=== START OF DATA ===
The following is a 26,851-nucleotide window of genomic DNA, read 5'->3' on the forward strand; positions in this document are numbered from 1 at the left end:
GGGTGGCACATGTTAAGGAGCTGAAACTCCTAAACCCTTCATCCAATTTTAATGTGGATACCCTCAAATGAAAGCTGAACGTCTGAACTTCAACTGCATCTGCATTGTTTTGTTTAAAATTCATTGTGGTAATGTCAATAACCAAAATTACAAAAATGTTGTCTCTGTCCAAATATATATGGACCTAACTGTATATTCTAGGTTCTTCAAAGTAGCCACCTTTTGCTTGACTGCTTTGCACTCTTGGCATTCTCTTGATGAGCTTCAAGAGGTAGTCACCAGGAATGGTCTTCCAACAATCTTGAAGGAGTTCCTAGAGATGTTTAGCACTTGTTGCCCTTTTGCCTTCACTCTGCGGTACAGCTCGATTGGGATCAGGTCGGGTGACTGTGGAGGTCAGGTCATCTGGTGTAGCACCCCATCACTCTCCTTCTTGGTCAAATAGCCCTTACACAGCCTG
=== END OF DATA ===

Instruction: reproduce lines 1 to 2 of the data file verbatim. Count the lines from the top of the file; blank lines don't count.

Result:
The following is a 26,851-nucleotide window of genomic DNA, read 5'->3' on the forward strand; positions in this document are numbered from 1 at the left end:
GGGTGGCACATGTTAAGGAGCTGAAACTCCTAAACCCTTCATCCAATTTTAATGTGGATACCCTCAAATGAAAGCTGAACGTCTGAACTTCAACTGCATCTGCATTGTTTTGTTTAAAATTCATTGTGGTAATGTCAATAACCAAAATTACAAAAATGTTGTCTCTGTCCAAATATATATGGACCTAACTGTATATTCTAGGTTCTTCAAAGTAGCCACCTTTTGCTTGACTGCTTTGCACTCTTGGCATTCTCTTGATGAGCTTCAAGAGGTAGTCACCAGGAATGGTCTTCCAACAATCTTGAAGGAGTTCCTAGAGATGTTTAGCACTTGTTGCCCTTTTGCCTTCACTCTGCGGTACAGCTCGATTGGGATCAGGTCGGGTGACTGTGGAGGTCAGGTCATCTGGTGTAGCACCCCATCACTCTCCTTCTTGGTCAAATAGCCCTTACACAGCCTG